pepperoni. Not his favorite, but it would have to do. It would at least be
better than allowing those sea-bred nasties get anywhere near his mouth.
He took three slices of pepperoni, left
the dessert pizza for his second trip, and returned to his table. In his
absence, Holly had brought his water, sans lemon. But everyone always forgot.
It wasn’t anything new. He decided then that he liked Holly, whatever the
reason, and wouldn’t mention her slip. How bad could plain water taste?
With straw wrapper peeled apart and
discarded in front of the empty chair to his left, Stephen thrust the straw
through the layer of ice and drank. Then he nearly spit it out, only barely
managing to swallow. So that was how bad plain water could taste. If the
man with the beer had this, he’d be thankful he could never—
Stephen did a double take of the mural.
Men and women in baseball uniforms,
football jerseys, hockey masks, and one odd man with a black bird—Stephen
decided it was most likely Poe, and therefore a raven—sitting on his shoulder
and poo dripping down his suit. Spiderman in the front row, Bart Simpson above
and to the right.
And in the dead center, a man in a red
football jersey, sitting next to a woman in an orange sweater, calmly sipping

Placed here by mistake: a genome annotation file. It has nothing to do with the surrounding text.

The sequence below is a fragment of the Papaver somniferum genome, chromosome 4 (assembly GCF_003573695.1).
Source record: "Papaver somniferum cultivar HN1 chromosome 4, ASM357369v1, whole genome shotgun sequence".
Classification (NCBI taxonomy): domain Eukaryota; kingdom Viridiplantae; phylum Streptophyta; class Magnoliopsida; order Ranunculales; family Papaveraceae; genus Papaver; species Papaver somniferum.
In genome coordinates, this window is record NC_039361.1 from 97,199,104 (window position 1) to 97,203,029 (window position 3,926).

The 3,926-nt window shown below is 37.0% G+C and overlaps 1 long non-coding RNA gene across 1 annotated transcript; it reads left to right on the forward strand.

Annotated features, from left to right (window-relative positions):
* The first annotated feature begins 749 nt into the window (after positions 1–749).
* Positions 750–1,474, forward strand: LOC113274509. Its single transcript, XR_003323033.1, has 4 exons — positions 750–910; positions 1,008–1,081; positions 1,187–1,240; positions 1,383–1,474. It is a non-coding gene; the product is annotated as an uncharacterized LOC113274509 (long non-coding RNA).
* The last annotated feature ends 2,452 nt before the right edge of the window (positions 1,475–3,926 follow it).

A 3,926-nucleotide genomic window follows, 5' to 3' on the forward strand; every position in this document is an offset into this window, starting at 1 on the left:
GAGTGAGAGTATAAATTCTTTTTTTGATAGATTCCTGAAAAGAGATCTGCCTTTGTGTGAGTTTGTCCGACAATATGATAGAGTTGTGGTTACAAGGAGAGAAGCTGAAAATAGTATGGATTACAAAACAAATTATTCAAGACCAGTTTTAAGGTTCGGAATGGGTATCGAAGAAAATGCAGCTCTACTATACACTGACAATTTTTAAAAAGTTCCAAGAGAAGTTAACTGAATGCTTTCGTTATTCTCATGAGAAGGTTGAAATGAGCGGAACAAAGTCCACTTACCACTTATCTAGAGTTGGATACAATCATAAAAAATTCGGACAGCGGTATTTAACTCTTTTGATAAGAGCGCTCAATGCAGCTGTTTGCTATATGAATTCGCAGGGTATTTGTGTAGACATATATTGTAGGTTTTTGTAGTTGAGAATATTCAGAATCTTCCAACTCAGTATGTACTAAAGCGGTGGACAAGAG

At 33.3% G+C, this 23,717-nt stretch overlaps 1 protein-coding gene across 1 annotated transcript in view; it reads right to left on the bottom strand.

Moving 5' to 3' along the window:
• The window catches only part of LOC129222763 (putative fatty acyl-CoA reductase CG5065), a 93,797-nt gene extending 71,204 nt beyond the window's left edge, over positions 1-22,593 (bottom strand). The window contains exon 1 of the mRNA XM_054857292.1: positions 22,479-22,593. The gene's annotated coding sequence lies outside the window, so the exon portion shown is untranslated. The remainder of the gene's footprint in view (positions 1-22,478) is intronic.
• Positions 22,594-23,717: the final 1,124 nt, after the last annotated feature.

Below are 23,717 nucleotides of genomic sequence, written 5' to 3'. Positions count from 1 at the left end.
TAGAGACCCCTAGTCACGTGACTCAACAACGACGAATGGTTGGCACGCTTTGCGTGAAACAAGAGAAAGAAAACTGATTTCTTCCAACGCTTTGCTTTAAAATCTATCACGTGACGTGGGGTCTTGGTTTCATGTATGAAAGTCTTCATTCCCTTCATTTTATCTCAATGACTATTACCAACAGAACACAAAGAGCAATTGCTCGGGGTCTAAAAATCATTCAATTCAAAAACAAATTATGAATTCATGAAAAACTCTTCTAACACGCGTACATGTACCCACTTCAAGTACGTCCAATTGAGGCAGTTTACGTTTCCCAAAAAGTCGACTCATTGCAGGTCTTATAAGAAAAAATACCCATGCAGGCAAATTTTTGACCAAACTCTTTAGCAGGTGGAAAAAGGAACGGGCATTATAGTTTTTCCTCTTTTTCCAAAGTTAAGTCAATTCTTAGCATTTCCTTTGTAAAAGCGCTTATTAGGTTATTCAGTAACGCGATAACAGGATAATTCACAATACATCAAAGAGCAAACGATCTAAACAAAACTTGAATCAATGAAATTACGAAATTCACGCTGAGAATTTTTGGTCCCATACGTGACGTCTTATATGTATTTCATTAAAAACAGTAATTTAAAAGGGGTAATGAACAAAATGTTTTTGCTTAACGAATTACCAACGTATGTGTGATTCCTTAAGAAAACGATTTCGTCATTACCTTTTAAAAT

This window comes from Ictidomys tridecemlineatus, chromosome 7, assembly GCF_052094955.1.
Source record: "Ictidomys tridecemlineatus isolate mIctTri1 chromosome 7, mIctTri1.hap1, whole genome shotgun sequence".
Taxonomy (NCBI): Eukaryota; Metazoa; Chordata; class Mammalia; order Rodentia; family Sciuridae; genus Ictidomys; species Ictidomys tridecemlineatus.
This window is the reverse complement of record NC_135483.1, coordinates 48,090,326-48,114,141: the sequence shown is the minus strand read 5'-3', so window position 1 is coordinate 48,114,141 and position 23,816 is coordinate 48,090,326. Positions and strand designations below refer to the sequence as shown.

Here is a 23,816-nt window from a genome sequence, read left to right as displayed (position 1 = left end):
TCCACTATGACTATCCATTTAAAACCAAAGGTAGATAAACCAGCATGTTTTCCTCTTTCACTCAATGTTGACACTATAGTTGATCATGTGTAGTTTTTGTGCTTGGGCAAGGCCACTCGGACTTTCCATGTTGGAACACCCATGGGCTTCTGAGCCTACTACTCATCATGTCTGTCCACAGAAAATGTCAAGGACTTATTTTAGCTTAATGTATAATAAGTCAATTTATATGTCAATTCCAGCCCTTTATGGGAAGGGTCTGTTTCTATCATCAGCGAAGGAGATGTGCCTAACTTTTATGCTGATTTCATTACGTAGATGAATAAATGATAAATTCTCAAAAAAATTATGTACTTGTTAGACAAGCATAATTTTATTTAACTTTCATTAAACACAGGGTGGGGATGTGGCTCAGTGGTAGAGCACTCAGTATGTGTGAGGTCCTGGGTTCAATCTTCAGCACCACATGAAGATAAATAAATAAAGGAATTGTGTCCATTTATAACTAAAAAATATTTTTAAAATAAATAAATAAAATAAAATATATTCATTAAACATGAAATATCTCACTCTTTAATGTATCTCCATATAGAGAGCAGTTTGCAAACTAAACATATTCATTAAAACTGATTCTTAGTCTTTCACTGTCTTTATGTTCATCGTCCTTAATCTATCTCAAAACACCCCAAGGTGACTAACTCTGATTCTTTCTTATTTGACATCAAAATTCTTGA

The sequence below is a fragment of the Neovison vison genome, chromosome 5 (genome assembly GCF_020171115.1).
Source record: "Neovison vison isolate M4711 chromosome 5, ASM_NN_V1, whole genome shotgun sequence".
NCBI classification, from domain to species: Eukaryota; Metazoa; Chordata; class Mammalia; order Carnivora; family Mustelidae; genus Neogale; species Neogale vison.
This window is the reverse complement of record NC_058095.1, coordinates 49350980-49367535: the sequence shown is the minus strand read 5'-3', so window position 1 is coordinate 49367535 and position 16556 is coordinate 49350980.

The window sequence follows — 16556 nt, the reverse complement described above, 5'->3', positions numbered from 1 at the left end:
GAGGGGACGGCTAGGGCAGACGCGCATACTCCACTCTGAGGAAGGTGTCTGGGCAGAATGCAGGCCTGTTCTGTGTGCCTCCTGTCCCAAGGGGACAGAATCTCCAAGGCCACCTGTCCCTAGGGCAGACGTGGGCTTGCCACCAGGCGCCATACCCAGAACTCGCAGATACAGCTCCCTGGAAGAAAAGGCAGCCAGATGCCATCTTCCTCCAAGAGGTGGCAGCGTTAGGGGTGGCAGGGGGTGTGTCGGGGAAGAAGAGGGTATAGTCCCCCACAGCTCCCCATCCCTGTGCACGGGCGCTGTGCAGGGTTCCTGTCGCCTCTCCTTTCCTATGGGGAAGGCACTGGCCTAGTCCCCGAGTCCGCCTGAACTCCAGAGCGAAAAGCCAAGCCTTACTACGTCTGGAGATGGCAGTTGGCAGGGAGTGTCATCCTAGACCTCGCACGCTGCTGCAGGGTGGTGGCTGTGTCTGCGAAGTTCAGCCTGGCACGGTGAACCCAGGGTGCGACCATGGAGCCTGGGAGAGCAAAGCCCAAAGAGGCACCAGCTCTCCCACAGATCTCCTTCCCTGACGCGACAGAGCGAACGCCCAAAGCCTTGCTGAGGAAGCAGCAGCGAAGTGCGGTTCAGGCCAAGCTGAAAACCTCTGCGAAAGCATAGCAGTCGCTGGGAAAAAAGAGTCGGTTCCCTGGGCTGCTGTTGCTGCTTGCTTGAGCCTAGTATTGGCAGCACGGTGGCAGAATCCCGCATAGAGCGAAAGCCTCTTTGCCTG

his cup of beer.
Stephen locked eyes with the man—with the
painting of the man—and stared at him. The world around blurred as he gazed, as
if looking into the man’s soul and seeing his innermost thoughts. But of
course, there was no man at all. It was paint slapped onto a wall, just a
two-dimensional representation of the three-dimensional world.
But he’d been toasting to an invisible
person, regardless, and paintings didn’t just change like that. It would have
taken hours for an artist to scrub away the paint and redraw the arm. But
perhaps…perhaps he hadn’t been toasting after all?
Impossible. He’d seen it with his own two
eyes! He’d debated in his mind how the man could never enjoy the drink. His
eyes were playing tricks on him. He’d been staring so long his vision was
spotting, but the eyes captivated him.
Now that he looked, they weren’t like any